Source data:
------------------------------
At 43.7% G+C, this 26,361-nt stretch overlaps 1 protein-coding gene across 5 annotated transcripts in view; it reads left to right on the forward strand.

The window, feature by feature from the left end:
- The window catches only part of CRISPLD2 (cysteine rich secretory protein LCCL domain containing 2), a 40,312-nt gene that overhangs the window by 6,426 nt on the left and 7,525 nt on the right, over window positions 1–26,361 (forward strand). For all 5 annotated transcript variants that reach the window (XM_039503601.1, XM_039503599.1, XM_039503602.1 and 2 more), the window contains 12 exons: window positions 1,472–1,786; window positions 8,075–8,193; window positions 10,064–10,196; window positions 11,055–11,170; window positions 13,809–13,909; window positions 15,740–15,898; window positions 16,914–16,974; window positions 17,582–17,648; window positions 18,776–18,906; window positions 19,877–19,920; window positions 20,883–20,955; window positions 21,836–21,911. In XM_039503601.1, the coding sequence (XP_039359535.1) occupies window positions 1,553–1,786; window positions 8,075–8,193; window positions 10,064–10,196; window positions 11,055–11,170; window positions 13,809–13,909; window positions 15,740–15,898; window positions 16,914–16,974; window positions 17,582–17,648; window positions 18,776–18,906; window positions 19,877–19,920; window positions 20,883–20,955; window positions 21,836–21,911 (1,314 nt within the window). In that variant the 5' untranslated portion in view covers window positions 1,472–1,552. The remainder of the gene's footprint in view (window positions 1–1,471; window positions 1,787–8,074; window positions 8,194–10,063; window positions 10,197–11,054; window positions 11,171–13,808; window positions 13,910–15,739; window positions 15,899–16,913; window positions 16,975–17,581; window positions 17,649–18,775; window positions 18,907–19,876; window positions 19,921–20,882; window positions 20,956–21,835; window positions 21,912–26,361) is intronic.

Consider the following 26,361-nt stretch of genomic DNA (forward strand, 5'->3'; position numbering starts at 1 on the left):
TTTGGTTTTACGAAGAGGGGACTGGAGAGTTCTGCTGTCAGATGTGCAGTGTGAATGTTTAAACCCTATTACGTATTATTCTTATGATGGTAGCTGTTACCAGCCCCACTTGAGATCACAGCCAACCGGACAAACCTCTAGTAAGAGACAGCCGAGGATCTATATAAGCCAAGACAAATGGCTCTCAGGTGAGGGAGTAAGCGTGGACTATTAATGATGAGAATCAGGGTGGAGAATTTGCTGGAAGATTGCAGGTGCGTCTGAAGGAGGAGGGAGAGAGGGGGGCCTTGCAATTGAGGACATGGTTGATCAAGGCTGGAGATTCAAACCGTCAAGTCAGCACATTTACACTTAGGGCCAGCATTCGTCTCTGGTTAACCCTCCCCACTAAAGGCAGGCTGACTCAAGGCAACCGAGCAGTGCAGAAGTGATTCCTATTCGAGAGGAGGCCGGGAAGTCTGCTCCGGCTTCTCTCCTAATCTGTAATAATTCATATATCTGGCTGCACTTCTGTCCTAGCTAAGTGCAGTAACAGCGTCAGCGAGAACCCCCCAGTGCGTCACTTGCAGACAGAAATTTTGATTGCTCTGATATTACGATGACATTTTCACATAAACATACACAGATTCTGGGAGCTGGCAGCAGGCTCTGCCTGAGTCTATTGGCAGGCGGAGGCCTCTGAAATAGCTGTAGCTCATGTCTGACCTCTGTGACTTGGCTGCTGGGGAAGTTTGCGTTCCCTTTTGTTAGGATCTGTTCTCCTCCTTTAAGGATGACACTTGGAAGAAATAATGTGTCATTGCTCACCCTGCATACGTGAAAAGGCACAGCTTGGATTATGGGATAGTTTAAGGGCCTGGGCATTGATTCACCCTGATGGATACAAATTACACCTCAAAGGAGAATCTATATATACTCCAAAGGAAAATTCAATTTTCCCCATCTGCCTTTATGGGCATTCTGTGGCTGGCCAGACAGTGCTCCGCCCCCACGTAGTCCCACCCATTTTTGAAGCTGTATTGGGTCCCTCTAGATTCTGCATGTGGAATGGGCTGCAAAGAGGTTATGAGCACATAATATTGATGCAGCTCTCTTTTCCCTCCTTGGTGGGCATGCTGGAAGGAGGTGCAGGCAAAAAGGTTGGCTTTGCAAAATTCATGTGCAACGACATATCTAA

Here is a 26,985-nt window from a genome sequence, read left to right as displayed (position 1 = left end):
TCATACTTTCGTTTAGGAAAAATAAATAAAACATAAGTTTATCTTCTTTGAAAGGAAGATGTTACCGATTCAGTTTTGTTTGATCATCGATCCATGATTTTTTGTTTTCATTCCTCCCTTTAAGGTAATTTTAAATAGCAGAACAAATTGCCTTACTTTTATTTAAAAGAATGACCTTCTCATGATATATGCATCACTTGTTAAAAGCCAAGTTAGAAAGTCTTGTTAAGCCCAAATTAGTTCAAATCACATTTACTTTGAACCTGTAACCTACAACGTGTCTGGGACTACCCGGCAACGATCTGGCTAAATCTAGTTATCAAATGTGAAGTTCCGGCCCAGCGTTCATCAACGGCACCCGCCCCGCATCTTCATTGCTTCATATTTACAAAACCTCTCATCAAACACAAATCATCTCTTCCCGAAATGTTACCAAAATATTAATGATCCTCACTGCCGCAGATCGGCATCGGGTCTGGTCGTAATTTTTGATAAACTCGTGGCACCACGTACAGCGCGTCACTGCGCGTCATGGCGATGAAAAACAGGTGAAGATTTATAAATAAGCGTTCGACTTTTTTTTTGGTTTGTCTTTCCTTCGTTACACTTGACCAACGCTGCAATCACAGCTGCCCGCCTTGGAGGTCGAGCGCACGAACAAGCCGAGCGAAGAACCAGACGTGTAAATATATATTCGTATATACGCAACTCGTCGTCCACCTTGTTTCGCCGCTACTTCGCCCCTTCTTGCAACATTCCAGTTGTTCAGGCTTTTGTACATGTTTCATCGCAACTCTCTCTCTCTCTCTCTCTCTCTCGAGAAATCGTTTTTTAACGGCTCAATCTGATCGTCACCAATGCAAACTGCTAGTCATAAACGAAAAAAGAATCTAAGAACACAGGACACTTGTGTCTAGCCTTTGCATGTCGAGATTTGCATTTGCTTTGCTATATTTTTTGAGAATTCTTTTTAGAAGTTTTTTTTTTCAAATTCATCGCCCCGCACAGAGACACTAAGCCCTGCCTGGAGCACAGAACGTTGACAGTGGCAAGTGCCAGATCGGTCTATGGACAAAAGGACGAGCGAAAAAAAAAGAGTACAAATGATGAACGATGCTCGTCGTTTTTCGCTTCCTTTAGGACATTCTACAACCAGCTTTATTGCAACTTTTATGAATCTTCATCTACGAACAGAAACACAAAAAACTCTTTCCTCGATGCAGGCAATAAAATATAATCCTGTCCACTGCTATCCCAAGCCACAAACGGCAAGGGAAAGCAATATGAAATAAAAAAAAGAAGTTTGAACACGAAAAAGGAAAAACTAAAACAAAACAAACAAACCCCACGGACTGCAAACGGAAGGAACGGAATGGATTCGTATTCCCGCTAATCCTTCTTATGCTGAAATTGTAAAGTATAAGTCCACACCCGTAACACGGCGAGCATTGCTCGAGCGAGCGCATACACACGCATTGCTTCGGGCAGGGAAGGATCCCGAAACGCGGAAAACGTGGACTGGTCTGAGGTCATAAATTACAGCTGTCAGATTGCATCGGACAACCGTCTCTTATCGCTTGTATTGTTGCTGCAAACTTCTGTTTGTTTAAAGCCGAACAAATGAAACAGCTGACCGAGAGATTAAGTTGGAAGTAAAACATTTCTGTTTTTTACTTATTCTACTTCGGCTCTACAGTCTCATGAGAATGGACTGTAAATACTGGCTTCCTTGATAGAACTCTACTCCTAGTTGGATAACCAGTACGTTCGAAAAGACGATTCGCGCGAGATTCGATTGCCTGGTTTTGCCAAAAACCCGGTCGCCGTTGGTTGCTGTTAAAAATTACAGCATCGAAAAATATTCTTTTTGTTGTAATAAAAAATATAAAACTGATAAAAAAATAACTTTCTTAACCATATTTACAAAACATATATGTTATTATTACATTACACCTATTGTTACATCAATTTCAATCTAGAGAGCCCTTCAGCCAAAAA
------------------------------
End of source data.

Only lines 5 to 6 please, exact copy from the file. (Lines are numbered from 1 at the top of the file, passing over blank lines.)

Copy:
TTTGGTTTTACGAAGAGGGGACTGGAGAGTTCTGCTGTCAGATGTGCAGTGTGAATGTTTAAACCCTATTACGTATTATTCTTATGATGGTAGCTGTTACCAGCCCCACTTGAGATCACAGCCAACCGGACAAACCTCTAGTAAGAGACAGCCGAGGATCTATATAAGCCAAGACAAATGGCTCTCAGGTGAGGGAGTAAGCGTGGACTATTAATGATGAGAATCAGGGTGGAGAATTTGCTGGAAGATTGCAGGTGCGTCTGAAGGAGGAGGGAGAGAGGGGGGCCTTGCAATTGAGGACATGGTTGATCAAGGCTGGAGATTCAAACCGTCAAGTCAGCACATTTACACTTAGGGCCAGCATTCGTCTCTGGTTAACCCTCCCCACTAAAGGCAGGCTGACTCAAGGCAACCGAGCAGTGCAGAAGTGATTCCTATTCGAGAGGAGGCCGGGAAGTCTGCTCCGGCTTCTCTCCTAATCTGTAATAATTCATATATCTGGCTGCACTTCTGTCCTAGCTAAGTGCAGTAACAGCGTCAGCGAGAACCCCCCAGTGCGTCACTTGCAGACAGAAATTTTGATTGCTCTGATATTACGATGACATTTTCACATAAACATACACAGATTCTGGGAGCTGGCAGCAGGCTCTGCCTGAGTCTATTGGCAGGCGGAGGCCTCTGAAATAGCTGTAGCTCATGTCTGACCTCTGTGACTTGGCTGCTGGGGAAGTTTGCGTTCCCTTTTGTTAGGATCTGTTCTCCTCCTTTAAGGATGACACTTGGAAGAAATAATGTGTCATTGCTCACCCTGCATACGTGAAAAGGCACAGCTTGGATTATGGGATAGTTTAAGGGCCTGGGCATTGATTCACCCTGATGGATACAAATTACACCTCAAAGGAGAATCTATATATACTCCAAAGGAAAATTCAATTTTCCCCATCTGCCTTTATGGGCATTCTGTGGCTGGCCAGACAGTGCTCCGCCCCCACGTAGTCCCACCCATTTTTGAAGCTGTATTGGGTCCCTCTAGATTCTGCATGTGGAATGGGCTGCAAAGAGGTTATGAGCACATAATATTGATGCAGCTCTCTTTTCCCTCCTTGGTGGGCATGCTGGAAGGAGGTGCAGGCAAAAAGGTTGGCTTTGCAAAATTCATGTGCAACGACATATCTAA

Here is a 26,985-nt window from a genome sequence, read left to right as displayed (position 1 = left end):